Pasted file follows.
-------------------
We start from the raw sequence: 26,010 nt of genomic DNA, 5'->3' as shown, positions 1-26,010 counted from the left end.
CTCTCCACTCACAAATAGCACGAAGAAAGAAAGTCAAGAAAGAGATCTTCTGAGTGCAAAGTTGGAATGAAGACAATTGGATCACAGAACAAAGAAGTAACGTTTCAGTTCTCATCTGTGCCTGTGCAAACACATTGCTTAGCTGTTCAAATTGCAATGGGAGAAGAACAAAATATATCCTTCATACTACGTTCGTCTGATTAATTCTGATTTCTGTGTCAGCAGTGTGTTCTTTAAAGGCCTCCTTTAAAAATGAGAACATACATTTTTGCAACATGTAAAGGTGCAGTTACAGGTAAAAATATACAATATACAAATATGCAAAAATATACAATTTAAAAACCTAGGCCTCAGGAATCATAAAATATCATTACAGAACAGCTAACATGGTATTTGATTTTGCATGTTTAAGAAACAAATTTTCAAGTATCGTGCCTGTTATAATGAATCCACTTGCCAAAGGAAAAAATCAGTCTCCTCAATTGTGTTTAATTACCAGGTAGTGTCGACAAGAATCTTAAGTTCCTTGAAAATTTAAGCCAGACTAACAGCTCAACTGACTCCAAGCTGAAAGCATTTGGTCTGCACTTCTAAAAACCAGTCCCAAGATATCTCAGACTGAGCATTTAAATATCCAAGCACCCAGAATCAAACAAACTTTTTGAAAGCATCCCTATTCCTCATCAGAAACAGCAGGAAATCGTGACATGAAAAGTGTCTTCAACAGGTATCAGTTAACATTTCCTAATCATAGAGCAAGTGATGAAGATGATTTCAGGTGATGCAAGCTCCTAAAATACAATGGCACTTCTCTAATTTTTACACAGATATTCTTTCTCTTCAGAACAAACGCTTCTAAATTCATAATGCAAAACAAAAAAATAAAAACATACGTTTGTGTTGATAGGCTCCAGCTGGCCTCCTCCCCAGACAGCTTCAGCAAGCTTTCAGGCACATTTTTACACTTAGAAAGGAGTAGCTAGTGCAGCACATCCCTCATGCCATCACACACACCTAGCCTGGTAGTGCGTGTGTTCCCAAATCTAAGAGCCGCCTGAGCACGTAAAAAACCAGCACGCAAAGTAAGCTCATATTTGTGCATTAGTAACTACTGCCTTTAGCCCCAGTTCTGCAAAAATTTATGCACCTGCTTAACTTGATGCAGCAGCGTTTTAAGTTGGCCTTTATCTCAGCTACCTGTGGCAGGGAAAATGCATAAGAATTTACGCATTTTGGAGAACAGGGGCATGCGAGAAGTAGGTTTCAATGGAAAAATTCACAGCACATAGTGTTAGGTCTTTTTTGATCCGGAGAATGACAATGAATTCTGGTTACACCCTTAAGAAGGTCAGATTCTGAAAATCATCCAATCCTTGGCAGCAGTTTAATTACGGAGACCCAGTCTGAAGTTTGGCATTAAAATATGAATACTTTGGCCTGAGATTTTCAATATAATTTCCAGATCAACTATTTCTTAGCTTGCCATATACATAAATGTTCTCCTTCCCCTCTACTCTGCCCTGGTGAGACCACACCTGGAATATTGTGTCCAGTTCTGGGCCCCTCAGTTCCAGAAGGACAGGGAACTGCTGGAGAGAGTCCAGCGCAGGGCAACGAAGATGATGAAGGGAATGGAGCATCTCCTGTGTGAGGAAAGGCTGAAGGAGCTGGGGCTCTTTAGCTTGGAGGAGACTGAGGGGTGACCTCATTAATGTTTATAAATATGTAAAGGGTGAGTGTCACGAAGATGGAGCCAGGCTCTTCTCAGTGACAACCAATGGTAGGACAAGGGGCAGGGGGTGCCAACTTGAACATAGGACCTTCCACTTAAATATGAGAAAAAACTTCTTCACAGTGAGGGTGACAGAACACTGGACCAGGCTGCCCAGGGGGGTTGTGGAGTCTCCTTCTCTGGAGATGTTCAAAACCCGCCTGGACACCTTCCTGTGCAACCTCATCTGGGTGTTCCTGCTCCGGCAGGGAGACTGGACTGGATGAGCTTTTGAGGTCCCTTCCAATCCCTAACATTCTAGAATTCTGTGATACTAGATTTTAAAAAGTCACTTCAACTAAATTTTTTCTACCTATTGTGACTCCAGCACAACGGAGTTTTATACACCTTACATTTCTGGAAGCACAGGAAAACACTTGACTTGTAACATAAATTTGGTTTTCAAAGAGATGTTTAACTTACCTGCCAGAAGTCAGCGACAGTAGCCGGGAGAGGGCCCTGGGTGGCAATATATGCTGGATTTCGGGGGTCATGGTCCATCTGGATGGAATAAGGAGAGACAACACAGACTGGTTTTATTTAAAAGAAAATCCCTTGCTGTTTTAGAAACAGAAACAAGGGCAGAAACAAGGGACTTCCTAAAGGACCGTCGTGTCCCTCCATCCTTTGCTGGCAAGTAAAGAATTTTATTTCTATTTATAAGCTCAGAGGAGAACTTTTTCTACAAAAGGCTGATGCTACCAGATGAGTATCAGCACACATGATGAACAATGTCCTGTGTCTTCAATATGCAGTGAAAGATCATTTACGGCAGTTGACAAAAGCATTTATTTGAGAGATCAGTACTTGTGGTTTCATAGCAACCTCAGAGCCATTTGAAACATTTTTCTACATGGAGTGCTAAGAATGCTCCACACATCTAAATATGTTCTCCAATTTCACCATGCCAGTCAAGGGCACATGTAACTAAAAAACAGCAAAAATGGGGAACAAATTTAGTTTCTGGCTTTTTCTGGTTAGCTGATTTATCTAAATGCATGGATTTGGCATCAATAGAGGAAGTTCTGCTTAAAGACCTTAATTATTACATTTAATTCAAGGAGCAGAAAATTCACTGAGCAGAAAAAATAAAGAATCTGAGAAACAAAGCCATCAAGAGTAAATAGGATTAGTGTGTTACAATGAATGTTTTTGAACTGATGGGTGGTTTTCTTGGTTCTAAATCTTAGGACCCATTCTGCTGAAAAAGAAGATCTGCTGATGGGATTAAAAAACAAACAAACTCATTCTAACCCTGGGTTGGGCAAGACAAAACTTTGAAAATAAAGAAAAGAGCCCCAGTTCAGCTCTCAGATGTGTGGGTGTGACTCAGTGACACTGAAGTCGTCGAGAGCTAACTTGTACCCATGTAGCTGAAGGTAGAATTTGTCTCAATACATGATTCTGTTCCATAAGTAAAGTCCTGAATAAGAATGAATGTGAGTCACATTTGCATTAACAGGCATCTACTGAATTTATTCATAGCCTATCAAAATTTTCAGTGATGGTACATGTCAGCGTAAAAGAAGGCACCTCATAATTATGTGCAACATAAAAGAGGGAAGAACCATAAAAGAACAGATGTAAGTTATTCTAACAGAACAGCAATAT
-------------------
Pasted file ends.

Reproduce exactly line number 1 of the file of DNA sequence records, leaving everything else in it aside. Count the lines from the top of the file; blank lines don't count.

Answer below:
We start from the raw sequence: 26,010 nt of genomic DNA, 5'->3' as shown, positions 1-26,010 counted from the left end.